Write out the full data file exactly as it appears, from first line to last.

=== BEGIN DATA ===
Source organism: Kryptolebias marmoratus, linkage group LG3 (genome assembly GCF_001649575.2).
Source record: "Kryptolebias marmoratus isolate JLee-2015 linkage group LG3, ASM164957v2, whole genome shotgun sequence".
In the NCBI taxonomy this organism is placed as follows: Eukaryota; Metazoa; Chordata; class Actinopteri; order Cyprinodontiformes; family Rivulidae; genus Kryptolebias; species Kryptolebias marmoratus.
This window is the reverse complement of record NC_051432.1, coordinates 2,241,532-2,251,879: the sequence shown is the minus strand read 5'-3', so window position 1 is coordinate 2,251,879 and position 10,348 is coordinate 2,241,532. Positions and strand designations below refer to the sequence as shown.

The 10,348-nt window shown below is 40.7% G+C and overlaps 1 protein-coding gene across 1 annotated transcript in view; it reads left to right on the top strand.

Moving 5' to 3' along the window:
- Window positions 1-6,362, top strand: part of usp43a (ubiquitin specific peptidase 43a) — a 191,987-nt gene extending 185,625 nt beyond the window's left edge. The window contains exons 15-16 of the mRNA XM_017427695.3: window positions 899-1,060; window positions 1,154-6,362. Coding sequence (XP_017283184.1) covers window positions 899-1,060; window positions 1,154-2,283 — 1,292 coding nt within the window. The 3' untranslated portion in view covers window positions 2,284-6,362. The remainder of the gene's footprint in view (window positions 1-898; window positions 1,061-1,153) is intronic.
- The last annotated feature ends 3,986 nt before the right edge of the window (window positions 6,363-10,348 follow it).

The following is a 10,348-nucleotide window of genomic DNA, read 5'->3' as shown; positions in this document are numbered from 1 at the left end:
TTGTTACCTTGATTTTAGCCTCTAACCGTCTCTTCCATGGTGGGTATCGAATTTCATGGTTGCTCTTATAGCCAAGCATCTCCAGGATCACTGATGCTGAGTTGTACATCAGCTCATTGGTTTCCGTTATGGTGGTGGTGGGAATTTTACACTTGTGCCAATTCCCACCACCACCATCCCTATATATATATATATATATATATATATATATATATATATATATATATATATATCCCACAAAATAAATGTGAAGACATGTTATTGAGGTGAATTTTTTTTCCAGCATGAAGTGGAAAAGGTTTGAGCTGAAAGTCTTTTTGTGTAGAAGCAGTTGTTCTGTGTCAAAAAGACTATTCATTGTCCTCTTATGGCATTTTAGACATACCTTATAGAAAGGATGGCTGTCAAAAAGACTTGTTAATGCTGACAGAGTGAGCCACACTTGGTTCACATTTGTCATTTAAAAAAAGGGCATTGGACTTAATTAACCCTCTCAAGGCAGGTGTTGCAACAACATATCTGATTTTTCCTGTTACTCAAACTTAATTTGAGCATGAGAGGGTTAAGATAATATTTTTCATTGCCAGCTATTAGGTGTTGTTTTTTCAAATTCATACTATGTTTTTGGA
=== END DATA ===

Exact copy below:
Source organism: Kryptolebias marmoratus, linkage group LG3 (genome assembly GCF_001649575.2).
Source record: "Kryptolebias marmoratus isolate JLee-2015 linkage group LG3, ASM164957v2, whole genome shotgun sequence".
In the NCBI taxonomy this organism is placed as follows: Eukaryota; Metazoa; Chordata; class Actinopteri; order Cyprinodontiformes; family Rivulidae; genus Kryptolebias; species Kryptolebias marmoratus.
This window is the reverse complement of record NC_051432.1, coordinates 2,241,532-2,251,879: the sequence shown is the minus strand read 5'-3', so window position 1 is coordinate 2,251,879 and position 10,348 is coordinate 2,241,532. Positions and strand designations below refer to the sequence as shown.

The 10,348-nt window shown below is 40.7% G+C and overlaps 1 protein-coding gene across 1 annotated transcript in view; it reads left to right on the top strand.

Moving 5' to 3' along the window:
- Window positions 1-6,362, top strand: part of usp43a (ubiquitin specific peptidase 43a) — a 191,987-nt gene extending 185,625 nt beyond the window's left edge. The window contains exons 15-16 of the mRNA XM_017427695.3: window positions 899-1,060; window positions 1,154-6,362. Coding sequence (XP_017283184.1) covers window positions 899-1,060; window positions 1,154-2,283 — 1,292 coding nt within the window. The 3' untranslated portion in view covers window positions 2,284-6,362. The remainder of the gene's footprint in view (window positions 1-898; window positions 1,061-1,153) is intronic.
- The last annotated feature ends 3,986 nt before the right edge of the window (window positions 6,363-10,348 follow it).

The following is a 10,348-nucleotide window of genomic DNA, read 5'->3' as shown; positions in this document are numbered from 1 at the left end:
TTGTTACCTTGATTTTAGCCTCTAACCGTCTCTTCCATGGTGGGTATCGAATTTCATGGTTGCTCTTATAGCCAAGCATCTCCAGGATCACTGATGCTGAGTTGTACATCAGCTCATTGGTTTCCGTTATGGTGGTGGTGGGAATTTTACACTTGTGCCAATTCCCACCACCACCATCCCTATATATATATATATATATATATATATATATATATATATATATATATATATATCCCACAAAATAAATGTGAAGACATGTTATTGAGGTGAATTTTTTTTCCAGCATGAAGTGGAAAAGGTTTGAGCTGAAAGTCTTTTTGTGTAGAAGCAGTTGTTCTGTGTCAAAAAGACTATTCATTGTCCTCTTATGGCATTTTAGACATACCTTATAGAAAGGATGGCTGTCAAAAAGACTTGTTAATGCTGACAGAGTGAGCCACACTTGGTTCACATTTGTCATTTAAAAAAAGGGCATTGGACTTAATTAACCCTCTCAAGGCAGGTGTTGCAACAACATATCTGATTTTTCCTGTTACTCAAACTTAATTTGAGCATGAGAGGGTTAAGATAATATTTTTCATTGCCAGCTATTAGGTGTTGTTTTTTCAAATTCATACTATGTTTTTGGA